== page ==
auto news / Flickr Andrew McCabe F B I s...
auto news / Flickr

For more than two years, Donald Trump used his megaphone to say whatever he wanted about anything or anyone. His many slanderous remarks were met mostly with silence because Republicans controlled Congress and government officials were either fighting for their jobs or the integrity of their institutions. No more.

With his forthcoming book The Threat: How the FBI Protects America in the Age of Terror and Trump, former FBI Deputy Director Andrew McCabe is kicking off what will likely be a torrent of push-back to Trump’s alternative reality show. Among some of the revelations, the book features a despondent Deputy Attorney General Rod Rosenstein saying Trump had directed him to write the memo justifying the ouster of FBI Director James Comey.

“He said it wasn’t his idea. The president had ordered him to write the memo justifying the firing,” McCabe writes, according to The Guardian. “There’s no one here that I can trust,” added Rosenstein, who complained of suffering from insomnia at the time, according to the book.

Rosenstein allegedly made the comments at a private Justice Department meeting on May 12, 2017, several days after Trump fired Comey and the White House began using Rosenstein’s memo as the basis for separation. Rosenstein appointed special counsel Robert Mueller five days later on May 17. At the time, then-White House Press Secretary Sean Spicer pinned the memo entirely on Rosenstein, saying, “It was all him.” Rosenstein would also tell Congress that he stood by the memo, but that may not have been the whole truth.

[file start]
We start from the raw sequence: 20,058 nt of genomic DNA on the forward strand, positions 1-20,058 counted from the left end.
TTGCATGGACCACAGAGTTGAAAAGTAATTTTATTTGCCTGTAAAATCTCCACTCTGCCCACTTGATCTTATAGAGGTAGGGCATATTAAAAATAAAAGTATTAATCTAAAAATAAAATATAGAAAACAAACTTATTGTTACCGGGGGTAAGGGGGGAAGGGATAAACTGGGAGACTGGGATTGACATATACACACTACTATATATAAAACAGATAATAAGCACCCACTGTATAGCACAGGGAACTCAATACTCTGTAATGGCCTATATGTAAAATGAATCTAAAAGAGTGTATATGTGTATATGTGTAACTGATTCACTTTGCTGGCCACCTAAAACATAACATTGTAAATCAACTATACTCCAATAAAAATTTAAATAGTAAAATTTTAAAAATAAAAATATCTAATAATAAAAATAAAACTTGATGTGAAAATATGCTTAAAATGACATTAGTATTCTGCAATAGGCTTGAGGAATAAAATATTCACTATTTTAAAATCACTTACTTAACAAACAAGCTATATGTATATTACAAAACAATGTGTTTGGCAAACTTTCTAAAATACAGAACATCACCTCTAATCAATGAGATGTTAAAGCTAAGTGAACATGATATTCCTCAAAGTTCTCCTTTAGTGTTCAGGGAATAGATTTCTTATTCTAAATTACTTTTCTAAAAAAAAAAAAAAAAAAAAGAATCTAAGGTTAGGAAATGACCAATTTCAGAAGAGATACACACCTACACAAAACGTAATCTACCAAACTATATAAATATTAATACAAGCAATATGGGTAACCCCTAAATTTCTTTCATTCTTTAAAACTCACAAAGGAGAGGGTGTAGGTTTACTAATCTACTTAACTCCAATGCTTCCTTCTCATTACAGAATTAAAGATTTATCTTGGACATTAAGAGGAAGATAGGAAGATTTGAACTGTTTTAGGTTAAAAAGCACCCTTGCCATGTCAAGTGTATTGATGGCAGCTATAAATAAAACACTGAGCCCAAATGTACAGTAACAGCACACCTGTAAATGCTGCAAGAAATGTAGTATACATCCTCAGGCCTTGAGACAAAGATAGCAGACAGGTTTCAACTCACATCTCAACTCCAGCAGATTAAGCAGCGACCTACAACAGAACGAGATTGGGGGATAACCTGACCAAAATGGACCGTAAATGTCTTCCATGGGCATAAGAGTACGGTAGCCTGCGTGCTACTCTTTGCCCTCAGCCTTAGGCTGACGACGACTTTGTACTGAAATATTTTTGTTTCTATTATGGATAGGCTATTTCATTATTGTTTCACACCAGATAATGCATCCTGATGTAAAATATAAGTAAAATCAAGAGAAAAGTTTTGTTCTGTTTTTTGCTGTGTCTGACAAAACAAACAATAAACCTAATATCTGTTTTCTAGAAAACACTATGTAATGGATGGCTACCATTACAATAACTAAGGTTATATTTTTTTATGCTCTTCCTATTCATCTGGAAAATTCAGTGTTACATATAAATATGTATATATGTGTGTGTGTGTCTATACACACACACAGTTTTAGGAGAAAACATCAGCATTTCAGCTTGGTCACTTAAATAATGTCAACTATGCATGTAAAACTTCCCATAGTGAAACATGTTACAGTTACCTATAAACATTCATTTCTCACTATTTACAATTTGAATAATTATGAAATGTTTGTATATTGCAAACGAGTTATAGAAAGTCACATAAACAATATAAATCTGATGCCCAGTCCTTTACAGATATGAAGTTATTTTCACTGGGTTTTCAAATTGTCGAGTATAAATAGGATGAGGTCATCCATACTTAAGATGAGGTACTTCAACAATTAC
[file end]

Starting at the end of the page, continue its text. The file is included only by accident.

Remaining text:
In some ways, McCabe’s reflections on Trump’s White House are eerily reminiscent of Comey’s regarding the mobster mentality. The Guardian writes:

In his sharpest criticism, McCabe writes that after firing Comey, Trump and the White House counsel, Don McGahn, acted like mobsters by in effect offering McCabe protection in return for loyalty.

“The president and his men were trying to work me the way a criminal brigade would operate,” McCabe writes, recalling an Oval Office meeting soon after his elevation to acting FBI director.

McCabe, a 20-plus year veteran of the FBI, was ultimately fired in 2018 mere hours before he would qualify for a full complement of retirement benefits. To be clear, McCabe’s account will not be the last word on the matter either. But hold on to your hats folks—we’re going to spend the next several years digging out from under the heaps of lies Trump and his administration have foisted up on our country.

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